If Ashdown, doing this, helps shape the pre-electoral politics of the Opposition, so too will the Scottish Nationalists under Alex Salmond. They are waiting to jump on any equivocation on Home Rule by Labour, while John Major reminded us last night that he is waiting to rerun the 'United Kingdom in danger' theme that worked well for him in 1992. For political reformers, the question of whether Labour has been out of power for long enough - whether the iron has entered the party's soul, whether it is now genuinely committed to a new politics - is a serious one. The Liberal Democrats and the SNP are inescapably part of the answer.

But the hardest questions are, of course, for the party of government. Its leader's style is almost the opposite of what Tony Blair promises. He has survived by balancing factions, rather than confronting or bypassing them. The common caricature would make John Major a proven Tory Wilson, and Blair a leftish, would-be Thatcher. This may rather undersell Major and flatter Blair, but it contains enough truth to set Tory ministers talking. The Conservative nightmare is, in short, a rerun of that seminal 1979 confrontation: a focused and strongly led party of Opposition (in political terms, 'young') confronting a confused and tired administration (in political terms, 'old').

Last night's speech from Major was - surprise, surprise - intended to refute the impression of a prime minister without a strong policy agenda of his own. But it is impossible for a prime minister heading a 15-year-old administration to sound suddenly fresh and radical. The only messes to be cleared up are home-made ones and, as the Tory right is discovering, most of the new ideas are electorally unsaleable.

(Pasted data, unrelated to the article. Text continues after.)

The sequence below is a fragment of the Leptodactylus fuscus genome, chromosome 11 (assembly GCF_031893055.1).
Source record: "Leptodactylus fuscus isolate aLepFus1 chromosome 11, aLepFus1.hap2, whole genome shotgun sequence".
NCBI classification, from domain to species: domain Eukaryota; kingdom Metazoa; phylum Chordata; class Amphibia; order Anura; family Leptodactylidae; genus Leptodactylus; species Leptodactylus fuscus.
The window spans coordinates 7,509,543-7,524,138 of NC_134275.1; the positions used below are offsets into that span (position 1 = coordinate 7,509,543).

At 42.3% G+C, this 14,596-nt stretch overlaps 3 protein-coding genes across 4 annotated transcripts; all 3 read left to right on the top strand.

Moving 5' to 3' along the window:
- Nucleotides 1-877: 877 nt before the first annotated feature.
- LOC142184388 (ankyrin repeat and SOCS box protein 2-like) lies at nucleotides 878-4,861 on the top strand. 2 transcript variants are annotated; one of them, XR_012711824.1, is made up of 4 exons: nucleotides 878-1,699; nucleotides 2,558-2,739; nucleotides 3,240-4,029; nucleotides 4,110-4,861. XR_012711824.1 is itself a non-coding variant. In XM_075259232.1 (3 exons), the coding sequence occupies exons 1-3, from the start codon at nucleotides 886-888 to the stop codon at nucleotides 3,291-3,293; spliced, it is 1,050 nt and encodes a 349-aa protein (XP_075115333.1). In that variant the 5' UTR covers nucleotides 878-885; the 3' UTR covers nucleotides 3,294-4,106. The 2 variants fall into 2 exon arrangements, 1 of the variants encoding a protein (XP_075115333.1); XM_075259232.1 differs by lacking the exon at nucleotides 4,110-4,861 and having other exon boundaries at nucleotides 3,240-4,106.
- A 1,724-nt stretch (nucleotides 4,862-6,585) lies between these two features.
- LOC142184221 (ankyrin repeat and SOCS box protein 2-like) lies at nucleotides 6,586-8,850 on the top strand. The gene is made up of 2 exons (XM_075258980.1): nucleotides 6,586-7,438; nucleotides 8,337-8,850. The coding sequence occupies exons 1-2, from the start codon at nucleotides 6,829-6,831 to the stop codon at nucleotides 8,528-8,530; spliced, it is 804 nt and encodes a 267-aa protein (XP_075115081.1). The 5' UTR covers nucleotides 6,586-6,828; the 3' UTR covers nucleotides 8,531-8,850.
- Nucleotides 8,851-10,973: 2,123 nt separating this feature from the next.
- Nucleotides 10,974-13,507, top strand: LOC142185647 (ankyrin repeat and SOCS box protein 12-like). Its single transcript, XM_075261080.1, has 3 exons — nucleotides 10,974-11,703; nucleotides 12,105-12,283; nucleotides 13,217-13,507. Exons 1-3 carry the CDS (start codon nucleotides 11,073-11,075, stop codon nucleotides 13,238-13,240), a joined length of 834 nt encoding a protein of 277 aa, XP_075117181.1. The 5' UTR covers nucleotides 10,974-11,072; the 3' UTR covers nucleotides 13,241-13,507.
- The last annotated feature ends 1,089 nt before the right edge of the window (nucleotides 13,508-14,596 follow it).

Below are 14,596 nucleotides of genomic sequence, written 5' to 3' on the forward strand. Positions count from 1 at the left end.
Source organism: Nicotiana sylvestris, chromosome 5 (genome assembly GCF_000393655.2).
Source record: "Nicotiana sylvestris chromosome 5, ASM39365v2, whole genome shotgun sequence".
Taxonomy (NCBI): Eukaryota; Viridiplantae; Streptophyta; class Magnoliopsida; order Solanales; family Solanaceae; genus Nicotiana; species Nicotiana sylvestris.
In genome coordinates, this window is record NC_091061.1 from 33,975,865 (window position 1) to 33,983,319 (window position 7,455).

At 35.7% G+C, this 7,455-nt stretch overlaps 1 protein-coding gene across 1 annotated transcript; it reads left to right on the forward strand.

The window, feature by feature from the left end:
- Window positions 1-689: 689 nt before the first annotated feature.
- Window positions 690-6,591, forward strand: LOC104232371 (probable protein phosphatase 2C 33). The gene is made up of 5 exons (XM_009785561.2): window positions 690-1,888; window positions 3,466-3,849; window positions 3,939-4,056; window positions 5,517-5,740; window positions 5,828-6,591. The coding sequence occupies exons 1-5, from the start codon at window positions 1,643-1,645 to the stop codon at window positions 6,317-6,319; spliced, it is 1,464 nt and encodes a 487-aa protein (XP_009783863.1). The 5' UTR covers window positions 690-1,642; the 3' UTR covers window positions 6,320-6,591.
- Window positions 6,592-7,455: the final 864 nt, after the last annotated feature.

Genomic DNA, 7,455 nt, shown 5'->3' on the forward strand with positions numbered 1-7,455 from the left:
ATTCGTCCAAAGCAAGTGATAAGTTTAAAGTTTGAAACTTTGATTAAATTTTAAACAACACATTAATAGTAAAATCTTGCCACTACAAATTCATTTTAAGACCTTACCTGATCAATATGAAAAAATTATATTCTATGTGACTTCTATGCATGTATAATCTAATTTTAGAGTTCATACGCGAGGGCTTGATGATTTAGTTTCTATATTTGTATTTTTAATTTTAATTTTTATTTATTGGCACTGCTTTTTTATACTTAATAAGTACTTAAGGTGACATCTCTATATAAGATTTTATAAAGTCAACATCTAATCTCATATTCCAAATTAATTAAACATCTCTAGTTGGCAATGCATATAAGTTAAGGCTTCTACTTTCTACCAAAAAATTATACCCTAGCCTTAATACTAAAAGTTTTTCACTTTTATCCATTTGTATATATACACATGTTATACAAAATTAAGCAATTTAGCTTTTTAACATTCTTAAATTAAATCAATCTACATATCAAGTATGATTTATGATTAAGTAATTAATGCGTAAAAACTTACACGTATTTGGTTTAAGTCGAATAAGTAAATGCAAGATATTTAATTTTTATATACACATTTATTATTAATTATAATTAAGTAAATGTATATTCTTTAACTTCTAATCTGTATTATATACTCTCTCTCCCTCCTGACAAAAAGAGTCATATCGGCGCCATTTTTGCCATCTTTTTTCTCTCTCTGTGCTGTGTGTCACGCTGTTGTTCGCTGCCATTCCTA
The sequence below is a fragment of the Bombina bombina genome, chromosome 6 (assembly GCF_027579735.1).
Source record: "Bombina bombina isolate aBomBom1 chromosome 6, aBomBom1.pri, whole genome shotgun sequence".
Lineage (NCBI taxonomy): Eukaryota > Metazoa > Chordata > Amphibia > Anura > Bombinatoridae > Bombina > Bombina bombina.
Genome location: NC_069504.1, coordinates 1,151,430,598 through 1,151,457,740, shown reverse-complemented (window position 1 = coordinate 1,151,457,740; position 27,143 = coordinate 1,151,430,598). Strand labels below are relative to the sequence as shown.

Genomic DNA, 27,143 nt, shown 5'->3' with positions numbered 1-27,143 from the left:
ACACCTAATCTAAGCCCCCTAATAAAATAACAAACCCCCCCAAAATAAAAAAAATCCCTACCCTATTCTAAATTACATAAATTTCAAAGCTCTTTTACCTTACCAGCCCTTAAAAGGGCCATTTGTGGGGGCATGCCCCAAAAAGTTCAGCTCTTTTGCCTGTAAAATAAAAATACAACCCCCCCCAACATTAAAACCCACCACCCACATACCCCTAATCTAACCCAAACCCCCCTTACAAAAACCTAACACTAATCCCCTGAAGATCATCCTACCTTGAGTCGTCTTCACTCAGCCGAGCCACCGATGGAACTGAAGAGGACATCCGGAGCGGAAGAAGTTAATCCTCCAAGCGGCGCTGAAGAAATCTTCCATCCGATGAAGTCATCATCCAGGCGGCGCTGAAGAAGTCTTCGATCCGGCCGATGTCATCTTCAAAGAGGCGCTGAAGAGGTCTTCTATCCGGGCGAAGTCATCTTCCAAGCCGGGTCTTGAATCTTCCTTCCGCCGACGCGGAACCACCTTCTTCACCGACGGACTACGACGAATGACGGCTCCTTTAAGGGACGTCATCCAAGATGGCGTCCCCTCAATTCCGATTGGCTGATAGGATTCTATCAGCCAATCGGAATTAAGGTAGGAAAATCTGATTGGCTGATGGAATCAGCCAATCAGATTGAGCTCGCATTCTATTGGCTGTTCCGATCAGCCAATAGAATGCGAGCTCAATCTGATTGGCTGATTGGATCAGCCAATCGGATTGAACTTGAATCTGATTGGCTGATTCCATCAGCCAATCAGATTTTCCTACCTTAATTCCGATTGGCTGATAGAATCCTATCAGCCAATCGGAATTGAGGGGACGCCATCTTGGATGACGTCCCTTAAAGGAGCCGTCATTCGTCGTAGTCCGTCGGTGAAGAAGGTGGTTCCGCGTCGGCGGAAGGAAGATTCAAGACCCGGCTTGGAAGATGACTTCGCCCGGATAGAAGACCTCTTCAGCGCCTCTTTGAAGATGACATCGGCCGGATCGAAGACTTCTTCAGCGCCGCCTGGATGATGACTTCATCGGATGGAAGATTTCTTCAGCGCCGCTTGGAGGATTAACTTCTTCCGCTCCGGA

So though Blair was a ghostly, unmentioned presence throughout the Prime Minister's speech - the address itself scarcely amounted to an answering bellow. Whitehall 'pending' trays had been upended into the text to beef up familiar themes. Thus an exercise meant to demonstrate the energy in Number 10 descended to the bathos of promising a liberalisation of agricultural tenancies.

Yet there were enough confirmatory glimpses of the Tories' likely election themes in 1996-7 to make thoughtful Opposition politicians wince. Major's rhetoric on squeezing the state is a reminder that Labour has failed to develop a serious agenda of its own for better public sector management. And on tax, there was the most shameless of winks: fiscally, the Tories are never knowingly undersold.

There was, most significant of all, the brief reminder that 'the individualism of an island race' will be a huge Tory theme. This is ceasing to be the party of Europe: the Conservative left is deeply worried about Major's apparent enthusiasm for wrapping himself in the Union Jack, and Whitehall rumour says that neither the Chancellor nor the Foreign Secretary have been consulted about a historic change of tack. Instead of a united response to the Blair challenge, ministers are suspicious and confused. Some are quietly defeatist.

So, as politics packs up for the summer, it is ridiculously easy to proclaim a sea change, a generational shift that will produce its inevitable electoral adjustment in a couple of years time. But let us conclude by remembering just why we got here. On the Labour side, it was the surprise and shocking death of the former leader. On the Government side, the failure of Chris Patten to retain his Bath seat deprived the administration of its key Christian Democrat influence, and paved the way for much that has happened since. In other words, the unexpected has trumped all plans, all cleverness, all strategy. I believe we are entering a thrilling time in our political life. But the safest prediction is that what will obviously happen, won't.

(Photograph omitted)